The recent imposition of the Community Infrastructure Levy (CIL) means more planning is required for your building developments.

What is the CIL?

A discretionary planning charge, the CIL has been introduced to allow Councils to raise money for infrastructure investment. Deemed a fairer, faster and more certain method for funding infrastructure development, the CIL imposes strict rules on how Councils can apply the funds raised.

Do you have to pay the CIL?

The CIL applies to all new builds which require planning consent – that includes developments that bypass the formal planning process by being general permitted developments. Although the levy is discretionary, changes to current planning laws are encouraging all Councils to adopt the CIL by 2014.

From 1 April 2012 the Greater London Authority (GLA) started charging the CIL.

New builds (new buildings or extensions) are only liable for the CIL if they (a) have 100m2 or more of gross internal floor space, or (b) involve the creation of a new single dwelling (even if it is less than 100m2). However, the gross floor space of any demolished buildings is deducted from the liability for the new build/extension.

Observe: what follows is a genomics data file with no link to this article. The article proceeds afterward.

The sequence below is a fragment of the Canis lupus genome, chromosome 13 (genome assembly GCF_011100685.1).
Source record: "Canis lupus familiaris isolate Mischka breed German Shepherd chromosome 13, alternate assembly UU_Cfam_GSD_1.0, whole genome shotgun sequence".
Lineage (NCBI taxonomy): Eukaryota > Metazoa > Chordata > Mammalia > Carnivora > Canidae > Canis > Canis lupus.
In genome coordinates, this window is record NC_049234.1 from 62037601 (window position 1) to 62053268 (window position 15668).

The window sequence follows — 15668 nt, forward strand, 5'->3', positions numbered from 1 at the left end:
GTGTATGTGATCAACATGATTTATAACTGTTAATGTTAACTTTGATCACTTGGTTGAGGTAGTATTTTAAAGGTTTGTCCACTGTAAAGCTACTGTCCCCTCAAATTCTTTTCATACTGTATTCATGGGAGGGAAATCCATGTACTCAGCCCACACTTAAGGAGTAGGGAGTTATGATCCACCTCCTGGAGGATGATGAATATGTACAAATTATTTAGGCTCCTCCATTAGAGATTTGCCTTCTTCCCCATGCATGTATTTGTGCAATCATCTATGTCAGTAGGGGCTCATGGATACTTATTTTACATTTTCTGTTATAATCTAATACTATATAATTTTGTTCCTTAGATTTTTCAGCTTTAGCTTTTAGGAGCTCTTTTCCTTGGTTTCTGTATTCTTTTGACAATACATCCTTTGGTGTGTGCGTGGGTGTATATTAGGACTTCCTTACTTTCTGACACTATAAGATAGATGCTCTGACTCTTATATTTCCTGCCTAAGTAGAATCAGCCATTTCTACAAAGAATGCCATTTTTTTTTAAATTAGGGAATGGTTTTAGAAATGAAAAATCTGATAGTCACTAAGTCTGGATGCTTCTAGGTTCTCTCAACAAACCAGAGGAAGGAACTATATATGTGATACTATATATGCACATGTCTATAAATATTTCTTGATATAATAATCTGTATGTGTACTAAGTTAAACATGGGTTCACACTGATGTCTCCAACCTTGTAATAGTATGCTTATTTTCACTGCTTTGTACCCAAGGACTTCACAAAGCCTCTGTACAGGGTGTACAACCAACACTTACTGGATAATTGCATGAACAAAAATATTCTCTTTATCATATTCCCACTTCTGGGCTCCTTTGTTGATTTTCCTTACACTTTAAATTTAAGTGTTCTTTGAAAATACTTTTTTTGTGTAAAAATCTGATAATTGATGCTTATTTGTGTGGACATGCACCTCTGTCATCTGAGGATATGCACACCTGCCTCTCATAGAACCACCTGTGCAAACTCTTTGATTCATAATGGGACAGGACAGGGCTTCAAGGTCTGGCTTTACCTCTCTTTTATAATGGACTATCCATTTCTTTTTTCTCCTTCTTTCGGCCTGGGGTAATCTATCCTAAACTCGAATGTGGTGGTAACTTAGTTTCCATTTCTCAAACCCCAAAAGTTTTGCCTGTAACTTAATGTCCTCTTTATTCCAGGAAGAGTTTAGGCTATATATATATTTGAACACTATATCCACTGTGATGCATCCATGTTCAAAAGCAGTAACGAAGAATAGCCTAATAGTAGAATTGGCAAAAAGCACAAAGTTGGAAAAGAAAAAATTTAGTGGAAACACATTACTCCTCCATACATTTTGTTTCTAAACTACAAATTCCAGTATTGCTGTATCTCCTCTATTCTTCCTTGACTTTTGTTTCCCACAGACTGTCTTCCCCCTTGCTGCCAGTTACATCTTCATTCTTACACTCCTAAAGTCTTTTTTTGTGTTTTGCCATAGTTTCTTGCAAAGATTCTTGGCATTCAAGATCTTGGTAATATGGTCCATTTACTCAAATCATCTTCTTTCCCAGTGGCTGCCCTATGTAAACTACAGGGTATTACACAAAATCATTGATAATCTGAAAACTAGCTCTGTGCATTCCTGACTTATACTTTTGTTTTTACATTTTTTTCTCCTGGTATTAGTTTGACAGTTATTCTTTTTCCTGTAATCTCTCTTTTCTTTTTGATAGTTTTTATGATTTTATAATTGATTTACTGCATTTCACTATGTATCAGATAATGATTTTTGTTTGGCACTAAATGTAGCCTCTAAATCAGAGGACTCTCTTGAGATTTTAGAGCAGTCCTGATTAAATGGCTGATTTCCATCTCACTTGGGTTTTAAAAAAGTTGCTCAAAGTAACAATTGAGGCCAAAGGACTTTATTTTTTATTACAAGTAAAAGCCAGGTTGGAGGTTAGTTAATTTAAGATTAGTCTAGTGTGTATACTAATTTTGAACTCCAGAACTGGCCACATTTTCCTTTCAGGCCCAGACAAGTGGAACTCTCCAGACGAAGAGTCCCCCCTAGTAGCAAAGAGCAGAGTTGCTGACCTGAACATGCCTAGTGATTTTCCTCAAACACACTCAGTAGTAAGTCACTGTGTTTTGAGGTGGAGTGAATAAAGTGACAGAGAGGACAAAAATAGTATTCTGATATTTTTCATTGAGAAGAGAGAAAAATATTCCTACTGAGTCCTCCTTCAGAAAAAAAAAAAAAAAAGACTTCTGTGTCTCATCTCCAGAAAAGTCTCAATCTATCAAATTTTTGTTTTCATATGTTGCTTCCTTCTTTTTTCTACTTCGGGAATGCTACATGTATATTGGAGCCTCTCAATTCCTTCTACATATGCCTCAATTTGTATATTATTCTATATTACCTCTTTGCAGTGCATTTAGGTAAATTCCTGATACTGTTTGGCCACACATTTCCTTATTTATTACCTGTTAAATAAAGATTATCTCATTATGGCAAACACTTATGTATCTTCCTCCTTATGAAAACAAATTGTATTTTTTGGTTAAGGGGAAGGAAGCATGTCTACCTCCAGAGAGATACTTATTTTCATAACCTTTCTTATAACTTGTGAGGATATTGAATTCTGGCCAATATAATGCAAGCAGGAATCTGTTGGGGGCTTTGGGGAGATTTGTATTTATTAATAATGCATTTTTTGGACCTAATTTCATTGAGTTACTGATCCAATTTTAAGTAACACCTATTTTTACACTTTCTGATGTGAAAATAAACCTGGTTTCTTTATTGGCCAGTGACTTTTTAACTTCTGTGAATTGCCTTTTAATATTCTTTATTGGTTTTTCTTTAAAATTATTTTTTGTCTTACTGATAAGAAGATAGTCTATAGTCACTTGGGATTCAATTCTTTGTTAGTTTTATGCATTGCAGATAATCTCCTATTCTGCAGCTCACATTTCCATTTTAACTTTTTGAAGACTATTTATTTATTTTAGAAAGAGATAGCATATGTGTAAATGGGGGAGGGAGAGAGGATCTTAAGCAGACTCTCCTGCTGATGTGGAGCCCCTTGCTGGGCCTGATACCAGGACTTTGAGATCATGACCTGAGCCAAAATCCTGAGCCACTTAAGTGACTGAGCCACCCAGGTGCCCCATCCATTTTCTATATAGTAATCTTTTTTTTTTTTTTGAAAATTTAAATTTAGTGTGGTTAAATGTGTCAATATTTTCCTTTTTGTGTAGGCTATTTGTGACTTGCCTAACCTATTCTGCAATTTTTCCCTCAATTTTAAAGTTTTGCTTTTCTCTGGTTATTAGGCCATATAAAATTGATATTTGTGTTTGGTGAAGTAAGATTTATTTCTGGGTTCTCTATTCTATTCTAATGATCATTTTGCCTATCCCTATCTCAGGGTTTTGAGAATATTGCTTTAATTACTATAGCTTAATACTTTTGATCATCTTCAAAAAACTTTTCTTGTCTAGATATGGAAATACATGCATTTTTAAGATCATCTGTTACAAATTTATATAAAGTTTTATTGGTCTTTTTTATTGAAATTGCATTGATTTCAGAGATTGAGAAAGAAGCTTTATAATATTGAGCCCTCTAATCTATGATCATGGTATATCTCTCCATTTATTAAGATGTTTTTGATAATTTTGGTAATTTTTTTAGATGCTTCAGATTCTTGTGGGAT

How much is the CIL?

Councils cannot charge the CIL until they publish a charging schedule. At this point, many London Boroughs are in the process of developing their schedules: current information is that Kensington and Chelsea and Kingston will likely commence charging the CIL in 2013, while the City of London and Richmond are aiming for adoption in 2014. Westminster Council has no indicated date of adoption. The result is of course that the CIL rates are likely to vary and may also vary between different use classes.

However, the base calculation is the same: the CIL is charged in pounds per square metre on the net additional increase in internal floor space of any given development.

For London, the GLA’s rates are as follows:

Councils issue a charging notice which indicates the amount due. While the fee is due from the date that the development commences, there are situations where the payment itself can be deferred for 60 days. And some Councils might provide for instalment payments.

What happens if you don’t pay?

Minor breaches will result in surcharges for late payments. In more serious situations, a Stop Notice might be issued to stop the development until payment is received, or a Court Order can be sought to seize and sell assets. On summary conviction, the maximum fine is £20,000.

Need more information? Contact us using the details below.

Contact: Stephen Brower on 020 7691 4000 or email:  

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